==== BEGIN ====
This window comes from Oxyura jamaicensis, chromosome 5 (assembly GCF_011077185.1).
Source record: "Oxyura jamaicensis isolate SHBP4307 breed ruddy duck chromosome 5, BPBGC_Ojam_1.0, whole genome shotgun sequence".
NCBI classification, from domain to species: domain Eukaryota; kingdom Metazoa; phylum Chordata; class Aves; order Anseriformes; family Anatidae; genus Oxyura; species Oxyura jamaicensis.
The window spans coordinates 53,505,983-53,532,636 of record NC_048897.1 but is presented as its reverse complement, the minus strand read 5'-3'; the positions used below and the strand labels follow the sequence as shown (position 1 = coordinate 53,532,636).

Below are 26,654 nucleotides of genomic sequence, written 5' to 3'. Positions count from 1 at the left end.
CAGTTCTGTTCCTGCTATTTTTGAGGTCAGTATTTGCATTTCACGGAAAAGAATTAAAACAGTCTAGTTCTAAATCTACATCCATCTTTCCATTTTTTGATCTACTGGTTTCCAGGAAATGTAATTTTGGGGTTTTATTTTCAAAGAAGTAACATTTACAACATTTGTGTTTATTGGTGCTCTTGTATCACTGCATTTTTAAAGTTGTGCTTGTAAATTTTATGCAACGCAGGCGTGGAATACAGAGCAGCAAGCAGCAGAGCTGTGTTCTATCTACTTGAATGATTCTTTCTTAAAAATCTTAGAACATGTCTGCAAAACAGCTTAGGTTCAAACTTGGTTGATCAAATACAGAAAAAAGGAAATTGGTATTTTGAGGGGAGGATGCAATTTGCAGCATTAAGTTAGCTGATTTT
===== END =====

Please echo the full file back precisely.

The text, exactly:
This window comes from Oxyura jamaicensis, chromosome 5 (assembly GCF_011077185.1).
Source record: "Oxyura jamaicensis isolate SHBP4307 breed ruddy duck chromosome 5, BPBGC_Ojam_1.0, whole genome shotgun sequence".
NCBI classification, from domain to species: domain Eukaryota; kingdom Metazoa; phylum Chordata; class Aves; order Anseriformes; family Anatidae; genus Oxyura; species Oxyura jamaicensis.
The window spans coordinates 53,505,983-53,532,636 of record NC_048897.1 but is presented as its reverse complement, the minus strand read 5'-3'; the positions used below and the strand labels follow the sequence as shown (position 1 = coordinate 53,532,636).

Below are 26,654 nucleotides of genomic sequence, written 5' to 3'. Positions count from 1 at the left end.
CAGTTCTGTTCCTGCTATTTTTGAGGTCAGTATTTGCATTTCACGGAAAAGAATTAAAACAGTCTAGTTCTAAATCTACATCCATCTTTCCATTTTTTGATCTACTGGTTTCCAGGAAATGTAATTTTGGGGTTTTATTTTCAAAGAAGTAACATTTACAACATTTGTGTTTATTGGTGCTCTTGTATCACTGCATTTTTAAAGTTGTGCTTGTAAATTTTATGCAACGCAGGCGTGGAATACAGAGCAGCAAGCAGCAGAGCTGTGTTCTATCTACTTGAATGATTCTTTCTTAAAAATCTTAGAACATGTCTGCAAAACAGCTTAGGTTCAAACTTGGTTGATCAAATACAGAAAAAAGGAAATTGGTATTTTGAGGGGAGGATGCAATTTGCAGCATTAAGTTAGCTGATTTT